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National Association for College Admission Counseling (NACAC)
NACAC is a professional organization for secondary school and college admission counselors.
National Association of Secondary School Principals (NASSP)
NASSP promotes excellence in middle and high school leadership.
American School Counselor Association (ASCA)
ASCA offers professional development to school counselors around the globe.
Center for School Counseling Outcome Research & Evaluation (CSCORE)
CSCORE is dedicated to improving educational opportunities and outcomes for all children.
American Counseling Association (ACA)
ACA is dedicated to the growth and development of the counseling profession and those who are served.
Reauthorization of the Elementary and Secondary Education Act
A Blueprint for Reform: The Reauthorization of the Elementary and Secondary Education Act (.pdf/2.2MB)
Requires Adobe Reader (latest version recommended).
Source: U. S. Department of Education
President Barack Obama’s plan outlines a re-envisioning of the federal role in education. The document presents a framework for guiding deliberations and shared work with parents, students, educators, business and community leaders, elected officials and other partners. The document contains a section on college-and career-ready students with information on equity, rigor and accountability.
Why college students aren’t graduating
Time is the Enemy: The surprising truth about why today’s college students aren’t graduating…AND WHAT NEEDS TO CHANGE (.pdf/6.1MB)
Source: Complete College America
This report includes data from 33 states with metrics for full-time and part-time students at public colleges and universities. The key finding show that there is a new majority on campus; 75 percent of students are working and commuting to class. Less than 25 percent of part-time students graduate, even if they are given twice the time to complete a degree. Students who are poor, older or of color struggle the most – even though more are going to college than ever before — few attain diplomas or certificates. Overall, students take too many credits and too much time to finish. Finally, remediation is broken — efforts to catch students up often end up leaving them behind.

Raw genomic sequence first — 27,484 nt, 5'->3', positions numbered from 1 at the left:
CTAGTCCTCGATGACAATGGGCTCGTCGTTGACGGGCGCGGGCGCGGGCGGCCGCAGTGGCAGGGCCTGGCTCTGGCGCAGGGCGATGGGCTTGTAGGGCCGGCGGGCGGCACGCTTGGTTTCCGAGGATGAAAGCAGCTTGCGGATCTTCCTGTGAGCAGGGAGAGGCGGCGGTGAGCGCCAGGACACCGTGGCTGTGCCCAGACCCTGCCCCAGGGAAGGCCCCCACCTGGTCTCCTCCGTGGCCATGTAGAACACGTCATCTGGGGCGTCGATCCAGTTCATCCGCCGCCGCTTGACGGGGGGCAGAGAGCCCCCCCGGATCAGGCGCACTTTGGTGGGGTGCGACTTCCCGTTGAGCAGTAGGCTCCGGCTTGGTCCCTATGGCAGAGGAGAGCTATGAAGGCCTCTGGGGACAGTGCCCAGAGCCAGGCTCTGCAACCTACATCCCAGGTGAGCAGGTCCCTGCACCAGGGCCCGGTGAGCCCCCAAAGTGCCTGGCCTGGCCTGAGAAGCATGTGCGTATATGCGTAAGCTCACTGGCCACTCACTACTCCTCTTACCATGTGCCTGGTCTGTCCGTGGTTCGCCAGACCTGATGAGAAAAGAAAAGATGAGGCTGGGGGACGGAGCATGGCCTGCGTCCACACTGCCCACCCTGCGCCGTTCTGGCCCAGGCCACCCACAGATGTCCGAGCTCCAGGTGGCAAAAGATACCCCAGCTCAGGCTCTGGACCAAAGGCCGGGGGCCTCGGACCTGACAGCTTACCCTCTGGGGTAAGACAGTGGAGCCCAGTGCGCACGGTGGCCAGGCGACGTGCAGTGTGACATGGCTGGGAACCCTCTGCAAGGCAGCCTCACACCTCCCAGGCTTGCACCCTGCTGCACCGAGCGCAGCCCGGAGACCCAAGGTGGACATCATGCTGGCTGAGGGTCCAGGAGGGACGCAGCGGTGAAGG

High school’s mission
The Mission of the High School: A New Consensus of the Purposes of Public Education? (.pdf/787KB)
Source: Paul E. Barton and Richard J. Coley
This report from ETS presents information on the need for deep thought about redefining the mission of high school to prepare all students to be both college and career ready. The report calls out the importance of school counselors in the discussion of redefining the mission, including the supply of school counselors as well as their roles.
Strategies for diversity
Achieving Educational Excellence for All: A Guide to Diversity-Related Policy Strategies for School Districts (.pdf/1.56MB)
Source: Arthur L. Coleman, Francisco M. Negron, Jr. and Katherine E. Lipper
This is a joint publication by the College Board, National School Boards Association (NSBA), and EducationCounsel, LLC. It provides school boards, school district leaders, district staff, community leaders, and parents with practical guidance on policy issues associated with student diversity. It illustrates ways to frame conversations regarding student diversity, with a particular emphasis on education.
Other College Board resources
Discover College Board’s world of valuable information.
Insight gained by students one year out from high school graduation.
One Year Out Report (.pdf/83.9KB)
One Year Out Key Findings (.pdf/99KB)
Source: Hart Research Associates
This College Board report presents the results of a survey of 1,507 members of the high school graduating class of 2010. There are a number of key findings. The student responses indicate that most are satisfied (41 percent “very”; 41 percent “somewhat”) with their high school experience, but all would change something. They believe that the requirements to graduate are easy (69 percent “very” or “pretty”); rather than challenging; almost a third (30 percent) of the students said that requirements should be more difficult. The students also wished they had taken different courses, including more or higher level math and science.
College Board Plan for College
It’s not too early for middle and high school students to start thinking about their future.
Find colleges for every student and financial planning information.